Have you discovered one or more pine trees shedding needles in your landscape?
Being that pine trees are evergreen – not deciduous – conventional wisdom should lead you to believe that this isn’t normal. After all, evergreens are characterized by their ability to retain leaves year-round.
So, if you discover a pile of pine needles blanketing your landscape, you may assume that one of your pine trees is sick or dying.
While this may be true, though, it’s usually just a normal phenomenon that doesn’t jeopardize the health or longevity of the affected pine tree.
Pine Trees Shed Their Needles Once Every Few Years
You might be surprised to learn that pine trees shed their needles once every few years.
There are roughly three dozen species of pine native to the United States. Some pine species shed their needles as frequently as once every two years, whereas other pine species shed their needles just once every five or six years. Regardless, all pine trees shed their needles.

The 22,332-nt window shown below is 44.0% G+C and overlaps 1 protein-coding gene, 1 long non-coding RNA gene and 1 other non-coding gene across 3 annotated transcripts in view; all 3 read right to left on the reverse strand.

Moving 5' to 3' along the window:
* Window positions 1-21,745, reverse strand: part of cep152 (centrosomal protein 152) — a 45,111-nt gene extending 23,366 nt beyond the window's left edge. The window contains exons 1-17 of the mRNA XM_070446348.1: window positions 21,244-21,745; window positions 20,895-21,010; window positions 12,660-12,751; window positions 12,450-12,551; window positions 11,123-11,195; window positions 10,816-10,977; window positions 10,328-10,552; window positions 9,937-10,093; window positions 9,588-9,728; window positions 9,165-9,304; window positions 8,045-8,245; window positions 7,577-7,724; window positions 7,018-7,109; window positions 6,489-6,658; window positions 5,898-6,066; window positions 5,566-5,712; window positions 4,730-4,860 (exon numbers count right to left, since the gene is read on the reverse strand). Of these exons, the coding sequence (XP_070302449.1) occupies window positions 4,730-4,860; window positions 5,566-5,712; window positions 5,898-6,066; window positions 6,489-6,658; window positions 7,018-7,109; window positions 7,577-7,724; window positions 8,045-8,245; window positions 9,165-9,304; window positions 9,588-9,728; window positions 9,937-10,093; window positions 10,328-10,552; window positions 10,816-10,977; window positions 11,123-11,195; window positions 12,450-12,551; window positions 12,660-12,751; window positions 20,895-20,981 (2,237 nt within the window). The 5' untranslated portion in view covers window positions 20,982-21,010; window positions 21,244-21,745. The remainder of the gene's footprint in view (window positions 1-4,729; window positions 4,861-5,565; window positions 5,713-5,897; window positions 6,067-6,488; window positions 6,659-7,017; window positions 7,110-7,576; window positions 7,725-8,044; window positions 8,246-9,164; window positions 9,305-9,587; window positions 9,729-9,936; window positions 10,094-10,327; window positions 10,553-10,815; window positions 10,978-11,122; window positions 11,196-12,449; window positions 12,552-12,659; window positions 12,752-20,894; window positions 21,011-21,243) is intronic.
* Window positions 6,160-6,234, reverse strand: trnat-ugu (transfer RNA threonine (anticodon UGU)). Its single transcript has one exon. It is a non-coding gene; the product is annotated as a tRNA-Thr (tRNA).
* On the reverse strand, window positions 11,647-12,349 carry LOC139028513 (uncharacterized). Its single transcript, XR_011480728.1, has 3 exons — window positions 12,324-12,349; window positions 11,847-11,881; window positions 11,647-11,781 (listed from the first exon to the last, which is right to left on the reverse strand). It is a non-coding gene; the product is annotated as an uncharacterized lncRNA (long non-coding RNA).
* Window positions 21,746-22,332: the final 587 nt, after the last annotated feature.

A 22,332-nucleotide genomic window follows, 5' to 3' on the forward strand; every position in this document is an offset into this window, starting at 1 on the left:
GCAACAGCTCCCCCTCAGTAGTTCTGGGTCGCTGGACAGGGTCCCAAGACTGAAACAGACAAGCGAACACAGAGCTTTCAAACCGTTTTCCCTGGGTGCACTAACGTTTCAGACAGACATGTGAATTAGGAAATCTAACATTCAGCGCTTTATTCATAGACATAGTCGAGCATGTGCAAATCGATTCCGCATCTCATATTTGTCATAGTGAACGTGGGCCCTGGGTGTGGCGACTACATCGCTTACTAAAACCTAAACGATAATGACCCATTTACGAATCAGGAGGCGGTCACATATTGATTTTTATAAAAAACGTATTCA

Pine trees shed their needles to make room for new needles. Unbeknownst to many homeowners, pine trees grow new needles each year.
As these needles emerge, they’ll push out old needles, causing them to fall to the ground. Known as “needle drop,” it’s all part of a pine tree’s natural life cycle. If pine trees didn’t shed their old needles, they wouldn’t be able to grow new needles.
Lack of Water Can Cause Pine Trees to Shed Their Needles
Most instances of needle shedding in pine trees is a natural phenomenon, but this isn’t always the case.
If a pine tree is severely dehydrated, it may shed some or all of its needles in an attempt to survive. The fewer needles a pine tree has, the less water it needs.
Normally, you’ll discover the needles turning brown on a dehydrated pine tree first. Assuming the pine tree doesn’t get an adequate amount of water, the brown needles will die and fall off.
Fungal Disease Can Also Cause Pine Trees to Shed Their Needles
A fungal infection can cause pine trees to shed their needles as well.
Dothistroma, for example, is a fungus responsible for needle blight. When the needle blight-causing fungus infects a pine tree, the needles will die and fall off the tree.
You can usually diagnose needle blight in pine trees by looking for common symptoms like yellowing of the needles, the formation of a reddish-colored band around the needles and general discoloration of the pine tree’s foliage.
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